Coolest thing I've ever done on a lathe

#1
A friend of mine has a small HF combo mill lathe machine. He uses it at his work for odd jobs. The other day he called asking for help, the brass bush that engages onto the feed screw of his machine had stripped from years of use. " I know years of use :laugh: , but its true 5 years old"
All the new models have a different pitch and no spares available.

At Christmas I upgraded my little lathe to the 750w 500 centers screw cutting lathe.

First problem was mine did not come with a full set of gears, at least the trip to my HF payed off they had a damaged one in the store and let me help myself to all the gears I wanted.

The thread we had to cut was a reverse Acme with a 15mm bore.
We used a shaft from one of Mikes old machines, then drilled a 6mm hole through the bottom of it. then we inserted a 6mm round piece of HHS stock and ground a point to match the lead-screw he had taken off the machine.

First pic with the vernier was me testing to see if we could get a 4mm pitch with the gears we had.

Then we tested the cutter on a piece of 40mm nylon just to make sure we had everything set up right.
Sorry no pics of that wasn't planning a share.

Then we switched over to brass, the old bush is actually a half of the turned part so it would need to be split later.
We sent the wives of to 50 shades of Gray and then spent 2 hours turning up the bush.



Its slow going because of the pitch you have to run at a slow speed - you think you're going to loose your mind trying to remember the order of steps :laugh: Engage thread at number 1, cut through bush, disengage the feed , turn in cross slide, turn out cutter, reset cross slide, turn out compound slide and then start all over .

Any way Mike sent me two pics today, he finally split the bush and checked it against the lead screw, Man was I stoked to see those pics. Just a quick share on the coolest thing I've done on a lathe



 
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#5
those "dogs" wear out when people use them for "auto feed". That is supposed to be used for threading only so it keeps its tight tolerance and lasts.
nice job saving his old lathe.
 
#7
those "dogs" wear out when people use them for "auto feed". That is supposed to be used for threading only so it keeps its tight tolerance and lasts.
nice job saving his old lathe.
There are a lot of lathes, especially older lathes and econo lathes that use the lead screw and half nuts for threading and auto feed. They have no longitudinal clutch feed.
 
#9
There are a lot of lathes, especially older lathes and econo lathes that use the lead screw and half nuts for threading and auto feed. They have no longitudal clutch feed.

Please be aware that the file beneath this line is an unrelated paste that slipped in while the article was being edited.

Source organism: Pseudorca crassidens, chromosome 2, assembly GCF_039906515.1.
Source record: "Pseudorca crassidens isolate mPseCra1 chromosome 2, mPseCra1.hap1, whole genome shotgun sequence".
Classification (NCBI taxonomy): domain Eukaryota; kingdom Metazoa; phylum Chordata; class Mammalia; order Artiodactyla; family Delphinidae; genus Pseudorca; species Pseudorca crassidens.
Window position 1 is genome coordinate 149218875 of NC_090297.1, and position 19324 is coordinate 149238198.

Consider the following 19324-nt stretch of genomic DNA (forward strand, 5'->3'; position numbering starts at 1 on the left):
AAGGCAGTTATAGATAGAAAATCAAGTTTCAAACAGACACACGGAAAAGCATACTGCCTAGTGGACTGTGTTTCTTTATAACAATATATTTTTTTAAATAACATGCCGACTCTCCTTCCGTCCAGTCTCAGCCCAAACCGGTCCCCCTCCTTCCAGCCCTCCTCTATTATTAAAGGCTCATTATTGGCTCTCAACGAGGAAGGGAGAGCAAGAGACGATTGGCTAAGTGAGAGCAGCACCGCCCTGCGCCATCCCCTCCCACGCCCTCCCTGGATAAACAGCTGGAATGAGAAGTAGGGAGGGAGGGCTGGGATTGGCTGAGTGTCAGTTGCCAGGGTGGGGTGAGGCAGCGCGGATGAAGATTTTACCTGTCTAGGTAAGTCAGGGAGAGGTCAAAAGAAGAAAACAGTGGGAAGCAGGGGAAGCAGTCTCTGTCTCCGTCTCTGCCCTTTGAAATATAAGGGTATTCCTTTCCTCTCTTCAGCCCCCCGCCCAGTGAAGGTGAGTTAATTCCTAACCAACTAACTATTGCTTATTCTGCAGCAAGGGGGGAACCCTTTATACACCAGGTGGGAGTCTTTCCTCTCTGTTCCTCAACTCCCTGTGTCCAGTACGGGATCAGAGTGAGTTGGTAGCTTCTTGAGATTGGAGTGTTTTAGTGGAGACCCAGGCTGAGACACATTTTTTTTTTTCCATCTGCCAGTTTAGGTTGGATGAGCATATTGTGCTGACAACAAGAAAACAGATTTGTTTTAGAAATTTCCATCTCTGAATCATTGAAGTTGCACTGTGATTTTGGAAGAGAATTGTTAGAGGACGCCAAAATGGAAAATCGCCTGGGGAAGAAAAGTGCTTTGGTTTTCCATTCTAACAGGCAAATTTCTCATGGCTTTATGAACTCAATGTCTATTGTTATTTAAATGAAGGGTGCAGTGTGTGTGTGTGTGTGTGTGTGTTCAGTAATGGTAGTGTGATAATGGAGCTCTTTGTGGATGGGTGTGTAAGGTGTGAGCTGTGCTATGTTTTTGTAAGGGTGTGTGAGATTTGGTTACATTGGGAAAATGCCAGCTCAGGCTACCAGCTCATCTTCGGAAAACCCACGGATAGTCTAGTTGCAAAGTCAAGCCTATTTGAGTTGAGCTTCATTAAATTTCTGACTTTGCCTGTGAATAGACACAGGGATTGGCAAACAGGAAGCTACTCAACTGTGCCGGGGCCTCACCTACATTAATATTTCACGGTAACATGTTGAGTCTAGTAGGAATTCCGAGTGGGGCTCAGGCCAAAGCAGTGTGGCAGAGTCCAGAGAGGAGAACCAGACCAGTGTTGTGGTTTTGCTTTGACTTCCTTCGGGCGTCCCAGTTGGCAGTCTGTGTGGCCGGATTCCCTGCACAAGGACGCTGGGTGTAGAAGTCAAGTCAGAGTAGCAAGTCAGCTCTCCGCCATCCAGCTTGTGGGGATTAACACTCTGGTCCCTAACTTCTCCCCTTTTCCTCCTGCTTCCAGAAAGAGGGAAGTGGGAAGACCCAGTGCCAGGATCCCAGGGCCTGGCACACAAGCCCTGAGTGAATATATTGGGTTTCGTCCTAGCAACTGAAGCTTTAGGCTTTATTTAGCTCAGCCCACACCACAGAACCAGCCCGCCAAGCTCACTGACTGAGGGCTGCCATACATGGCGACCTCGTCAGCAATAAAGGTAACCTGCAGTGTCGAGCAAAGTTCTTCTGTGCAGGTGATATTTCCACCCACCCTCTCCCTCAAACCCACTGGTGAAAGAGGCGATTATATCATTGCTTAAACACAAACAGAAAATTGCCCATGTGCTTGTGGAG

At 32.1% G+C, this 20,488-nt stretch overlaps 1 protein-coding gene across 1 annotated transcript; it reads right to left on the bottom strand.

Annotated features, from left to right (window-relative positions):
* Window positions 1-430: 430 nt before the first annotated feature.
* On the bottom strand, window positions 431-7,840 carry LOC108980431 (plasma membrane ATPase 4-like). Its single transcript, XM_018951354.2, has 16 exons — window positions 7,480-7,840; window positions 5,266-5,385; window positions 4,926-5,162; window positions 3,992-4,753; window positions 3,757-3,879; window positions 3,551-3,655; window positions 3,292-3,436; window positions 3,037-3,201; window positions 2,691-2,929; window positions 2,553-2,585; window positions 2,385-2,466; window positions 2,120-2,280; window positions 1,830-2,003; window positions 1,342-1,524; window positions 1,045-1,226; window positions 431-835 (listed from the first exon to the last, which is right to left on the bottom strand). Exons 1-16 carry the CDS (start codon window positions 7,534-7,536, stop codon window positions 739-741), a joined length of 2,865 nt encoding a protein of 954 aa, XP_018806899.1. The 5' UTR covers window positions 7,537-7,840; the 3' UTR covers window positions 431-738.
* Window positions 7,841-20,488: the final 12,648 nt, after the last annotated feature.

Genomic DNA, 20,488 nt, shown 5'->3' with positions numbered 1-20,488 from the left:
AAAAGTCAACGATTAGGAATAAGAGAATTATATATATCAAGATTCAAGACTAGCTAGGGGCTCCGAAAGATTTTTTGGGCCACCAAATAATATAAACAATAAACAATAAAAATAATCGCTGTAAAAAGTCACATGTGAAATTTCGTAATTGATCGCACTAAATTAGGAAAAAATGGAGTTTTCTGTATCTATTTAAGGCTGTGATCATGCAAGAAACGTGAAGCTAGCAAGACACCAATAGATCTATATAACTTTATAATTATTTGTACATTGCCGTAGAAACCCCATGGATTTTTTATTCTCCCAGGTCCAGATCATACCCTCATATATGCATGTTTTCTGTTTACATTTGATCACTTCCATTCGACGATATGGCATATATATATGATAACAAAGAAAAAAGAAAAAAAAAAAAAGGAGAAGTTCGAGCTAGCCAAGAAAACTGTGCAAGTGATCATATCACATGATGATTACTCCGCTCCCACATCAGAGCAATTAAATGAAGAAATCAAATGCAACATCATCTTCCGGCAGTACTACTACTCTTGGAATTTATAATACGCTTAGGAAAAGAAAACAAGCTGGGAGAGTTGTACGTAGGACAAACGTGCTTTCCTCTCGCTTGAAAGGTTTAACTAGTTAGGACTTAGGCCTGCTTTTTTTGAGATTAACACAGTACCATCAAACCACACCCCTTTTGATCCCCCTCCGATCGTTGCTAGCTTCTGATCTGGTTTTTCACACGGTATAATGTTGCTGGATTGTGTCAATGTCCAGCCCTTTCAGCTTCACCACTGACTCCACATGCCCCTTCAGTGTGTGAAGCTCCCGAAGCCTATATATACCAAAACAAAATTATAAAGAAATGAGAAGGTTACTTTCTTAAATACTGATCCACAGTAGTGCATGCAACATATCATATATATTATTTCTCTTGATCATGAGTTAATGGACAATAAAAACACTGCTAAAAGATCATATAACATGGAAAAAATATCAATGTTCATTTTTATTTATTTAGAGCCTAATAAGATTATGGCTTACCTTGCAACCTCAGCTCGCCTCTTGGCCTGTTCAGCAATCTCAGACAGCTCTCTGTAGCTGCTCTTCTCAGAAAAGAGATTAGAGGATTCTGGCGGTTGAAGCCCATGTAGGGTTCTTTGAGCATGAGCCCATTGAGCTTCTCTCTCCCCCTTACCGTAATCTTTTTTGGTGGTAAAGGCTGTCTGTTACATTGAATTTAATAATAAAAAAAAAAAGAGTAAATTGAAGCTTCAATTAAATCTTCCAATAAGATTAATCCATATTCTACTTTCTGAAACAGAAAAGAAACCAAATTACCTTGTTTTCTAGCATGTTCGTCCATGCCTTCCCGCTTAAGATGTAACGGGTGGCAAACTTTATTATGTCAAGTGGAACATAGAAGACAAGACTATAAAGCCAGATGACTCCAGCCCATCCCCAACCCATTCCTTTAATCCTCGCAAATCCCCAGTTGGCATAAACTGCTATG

I know, lots out there like that, but they were never sold as auto feed, they are for threading, I know tons of people (my buddy for one) use them for feed but it just isnt correct. Yes it works to an extent and the parts wear out and you can just replace them, but was saying, it is not correct. I have a 1945 lathe that has clutch auto feed, the technology was there, just not available on all lathes.
 
#10
I know, lots out there like that, but they were never sold as auto feed, they are for threading, I know tons of people (my buddy for one) use them for feed but it just isnt correct. Yes it works to an extent and the parts wear out and you can just replace them, but was saying, it is not correct. I have a 1945 lathe that has clutch auto feed, the technology was there, just not available on all lathes.
I'm not saying it's the ideal way to accomplish power feed, it obviously will cause premature wear to the half nuts and lead screw. Any lathe equipped with a separate feed rod and friction clutch should be used as designed.

But to say "they were never sold as auto feed" is simply not true...sorry but you're wrong.
 
#11
South Bend Model C or 10K





South Bend didn't make junk..this was considered a precision machine. It was simply made more economically for the small shop owner or home machinist. They made thousands of them.

I have this 1940's era Logan 9" lathe in my basement. It is also designed to run the power feed off of the lead screw. There's a brass chart riveted right to the machine with the various feed rates obtained using the loose change gears.

I've been using it this way for 20 years...nothing has worn out on it, but I don't abuse it either.



I've never used one, but I'm going to guess the Harbor Freight lathe that Tank fixed only has a lead screw and half nuts for longitudinal feed.
 
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#12
news to me for sure, I was always taught that was a romper room no-no, but the ad for the bench type hobby machine does indeed say it is so, for that one. maybe its simply marketing to a cheaper market with them saying "you dont need that clutch drive thingy, its all good with the clamshell here".
the brass tag should be gear changes for feed rates required for various threads per inch etc etc, The ad is the first one I have ever seen saying use it as such.
 
#13
Hey Uncle Gerry,

This is a pic of the machine my friend has. Its a catch 22 situation, the handle on the right and the bush we made are used to move the slide in milling mode. Basically they clamp a vice where the tool post is, from years of cutting it just wore out. He tends to do more milling than turning.

 
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